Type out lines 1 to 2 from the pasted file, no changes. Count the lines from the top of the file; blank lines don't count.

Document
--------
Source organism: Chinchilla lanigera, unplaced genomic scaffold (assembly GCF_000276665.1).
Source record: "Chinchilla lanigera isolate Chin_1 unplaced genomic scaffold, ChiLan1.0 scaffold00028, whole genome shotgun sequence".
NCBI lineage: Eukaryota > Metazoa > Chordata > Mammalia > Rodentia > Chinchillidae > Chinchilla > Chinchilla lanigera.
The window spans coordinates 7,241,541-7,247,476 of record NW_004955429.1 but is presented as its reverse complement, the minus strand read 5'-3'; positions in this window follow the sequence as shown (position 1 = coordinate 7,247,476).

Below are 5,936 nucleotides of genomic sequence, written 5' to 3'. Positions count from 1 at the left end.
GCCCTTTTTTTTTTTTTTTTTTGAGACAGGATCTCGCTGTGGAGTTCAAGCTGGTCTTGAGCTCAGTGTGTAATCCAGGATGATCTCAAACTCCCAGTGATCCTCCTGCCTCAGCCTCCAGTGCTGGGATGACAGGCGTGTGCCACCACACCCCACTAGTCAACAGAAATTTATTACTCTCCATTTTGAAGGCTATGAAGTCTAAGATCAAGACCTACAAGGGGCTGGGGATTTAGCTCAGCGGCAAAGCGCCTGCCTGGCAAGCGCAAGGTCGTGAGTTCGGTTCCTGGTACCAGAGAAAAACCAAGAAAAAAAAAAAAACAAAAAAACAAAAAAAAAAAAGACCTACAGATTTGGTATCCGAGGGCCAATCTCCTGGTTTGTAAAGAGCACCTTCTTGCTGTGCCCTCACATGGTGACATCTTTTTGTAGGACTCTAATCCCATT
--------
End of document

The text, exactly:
Source organism: Chinchilla lanigera, unplaced genomic scaffold (assembly GCF_000276665.1).
Source record: "Chinchilla lanigera isolate Chin_1 unplaced genomic scaffold, ChiLan1.0 scaffold00028, whole genome shotgun sequence".